As the Katahdins trekked to the feeder Murphy would stand guard and a flick of his ear could dissuade the line of sheep from feeding.Now that there are mutiple circles of trampled hay waste dotting the field and the animals have accustomed themselves to eachother, the sheep eat their fill and head back to the barn for a rest.
With no signs of Blair having a heat cycle in 4 weeks, dry weather for firm footing for the truck and stock trailer, and three open schedules, we transported Wallace to his home farm yesterday. With a bucket of treats and a few loud,"Hi-ahs!", Wallace lumbered through the chute and onto the trailer.Once at his home farm he bounded off the trailer into his own field, head held high, sniffing the air in search of his ladies. Lily suprisingly raced into the trailer for the return trip. Unfortunately once she entered our large pasture and greeted Blair and Harper, Murphy viewed her as a threat and chased her, ears pinned back and a hunk of her hide in his mouth. With an embarassing amount of chasing and scolding, the "stampede" ceased and I was able to herd the beef and donkey to the barnyard where I separated out Murphy and sent the Belties into the pasture to bond over a few forkfuls of hay. Murphy overnighted with the sheep and goats in the small barnyard.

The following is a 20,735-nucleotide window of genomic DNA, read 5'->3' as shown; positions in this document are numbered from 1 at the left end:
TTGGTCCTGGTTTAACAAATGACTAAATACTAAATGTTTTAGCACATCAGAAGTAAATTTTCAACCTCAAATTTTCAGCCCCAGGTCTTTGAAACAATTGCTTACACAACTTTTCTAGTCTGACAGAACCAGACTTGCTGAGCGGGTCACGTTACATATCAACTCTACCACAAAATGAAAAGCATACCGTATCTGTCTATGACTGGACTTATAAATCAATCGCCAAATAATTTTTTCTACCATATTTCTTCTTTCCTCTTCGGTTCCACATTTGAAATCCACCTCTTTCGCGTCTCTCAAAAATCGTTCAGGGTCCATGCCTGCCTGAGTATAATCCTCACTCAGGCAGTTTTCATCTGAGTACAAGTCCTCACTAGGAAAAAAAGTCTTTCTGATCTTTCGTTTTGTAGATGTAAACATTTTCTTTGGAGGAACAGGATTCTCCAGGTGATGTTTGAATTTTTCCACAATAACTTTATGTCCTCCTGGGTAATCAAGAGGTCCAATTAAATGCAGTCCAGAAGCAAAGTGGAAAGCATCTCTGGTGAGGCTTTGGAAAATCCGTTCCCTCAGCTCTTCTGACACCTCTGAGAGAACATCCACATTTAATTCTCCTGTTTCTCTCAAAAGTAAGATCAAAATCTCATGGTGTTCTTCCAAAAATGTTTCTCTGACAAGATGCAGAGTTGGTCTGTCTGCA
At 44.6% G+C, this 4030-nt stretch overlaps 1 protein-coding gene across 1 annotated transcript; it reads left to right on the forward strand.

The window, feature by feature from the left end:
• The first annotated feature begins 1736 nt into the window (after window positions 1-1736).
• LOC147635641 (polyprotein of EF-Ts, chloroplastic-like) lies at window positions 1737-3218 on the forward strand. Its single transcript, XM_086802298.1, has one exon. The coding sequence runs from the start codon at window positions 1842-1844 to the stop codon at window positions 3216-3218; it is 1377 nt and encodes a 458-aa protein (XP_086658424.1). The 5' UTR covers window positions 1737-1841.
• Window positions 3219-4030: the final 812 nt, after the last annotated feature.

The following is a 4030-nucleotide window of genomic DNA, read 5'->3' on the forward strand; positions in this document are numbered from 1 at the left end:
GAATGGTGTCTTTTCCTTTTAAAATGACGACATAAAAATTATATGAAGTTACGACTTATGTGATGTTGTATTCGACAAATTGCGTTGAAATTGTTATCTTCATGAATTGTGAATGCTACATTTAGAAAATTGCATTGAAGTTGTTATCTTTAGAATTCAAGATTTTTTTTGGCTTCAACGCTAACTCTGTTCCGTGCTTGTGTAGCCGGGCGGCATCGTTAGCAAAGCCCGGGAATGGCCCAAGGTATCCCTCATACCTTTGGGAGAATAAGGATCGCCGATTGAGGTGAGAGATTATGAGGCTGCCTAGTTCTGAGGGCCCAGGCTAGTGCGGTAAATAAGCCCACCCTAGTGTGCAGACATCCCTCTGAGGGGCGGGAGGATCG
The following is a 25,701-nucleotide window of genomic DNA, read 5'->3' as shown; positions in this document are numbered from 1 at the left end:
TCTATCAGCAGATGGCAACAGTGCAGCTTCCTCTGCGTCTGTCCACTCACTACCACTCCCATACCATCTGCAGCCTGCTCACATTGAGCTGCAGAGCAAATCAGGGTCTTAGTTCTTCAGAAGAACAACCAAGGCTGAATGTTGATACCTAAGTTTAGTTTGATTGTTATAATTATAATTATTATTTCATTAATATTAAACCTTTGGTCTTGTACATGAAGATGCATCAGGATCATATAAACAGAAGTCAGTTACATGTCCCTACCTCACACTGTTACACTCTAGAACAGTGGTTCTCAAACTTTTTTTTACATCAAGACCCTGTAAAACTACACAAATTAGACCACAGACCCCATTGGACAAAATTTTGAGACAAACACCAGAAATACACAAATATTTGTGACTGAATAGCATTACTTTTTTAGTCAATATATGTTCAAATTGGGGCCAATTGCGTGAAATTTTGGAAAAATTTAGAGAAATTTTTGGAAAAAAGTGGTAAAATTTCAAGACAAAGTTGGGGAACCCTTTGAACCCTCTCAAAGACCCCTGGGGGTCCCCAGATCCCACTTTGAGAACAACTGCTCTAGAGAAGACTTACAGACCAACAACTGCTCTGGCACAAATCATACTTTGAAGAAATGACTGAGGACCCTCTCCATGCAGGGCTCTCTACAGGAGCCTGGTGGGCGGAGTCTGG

Today under my watchful surveillance, I will reintroduce Murphy to the herd. I will also mark my 2013 calendar in anticipation of a middle to late July calving. Hopefully my observations are correct.
Last Saturday we moved Wallace the bull and Burgess the ram in with their ladies.
Wallace, calf of Penny,was born last year on Lilac Hill Farm. Because he was sold to a nearby farm, I still see him regularly.With the help of a farmer with a trailer, we moved Wallace into the barn field while Blair, this year's calf Harper and Lily the heifer who is not being bred were in the fenced goat yard. The goat yard has the loading chute and the gate that opens to the driveway. Murphy was in the barnyard, close enough to keep the Belties calm, but not near enough to nip if he felt his girls were threatened. Lily loaded effortlessly, striding up into the trailer to be transported to Wallace's farm. Harper, due to her young age should be safe from breeding, but to be sure, Wallace will only stay on the farm until the beginning of December. The timing of all this moving is tricky. I want Harper to nurse through the winter and I need Wallace in with Blair long enough to assure breeding.
Burgess joined the ewes on Saturday as well. When his pasture buddy died, I decided to move up the breeding dates. I did not want Burgess to live alone in the bachelor field since he is a herd animal and needs to company of other sheep. Thanks to his calm disposition we were able to fit hi for his breeding harness. The harness has a block of crayon on the front so that when he breeds a ewe we can note the date. This should help date our lambing for next February/March.
The Belties and Murphy are now grazing across the road. This Sunday morning, light traffic day,move was the easiest ever. After "sheshing" the cows up from the bottom of the barn field and only one detour into the barnyard, the girls and Murphy took to the road. Murphy was in the lead and Blair was last to reach the fresh pasture. Even with only a chocolate colored minidonkey and three Belties in the drive, it is quite a sight to follow down the road.Watching the girls lumber past mailboxes and garden fence adds a new perspective to their stature.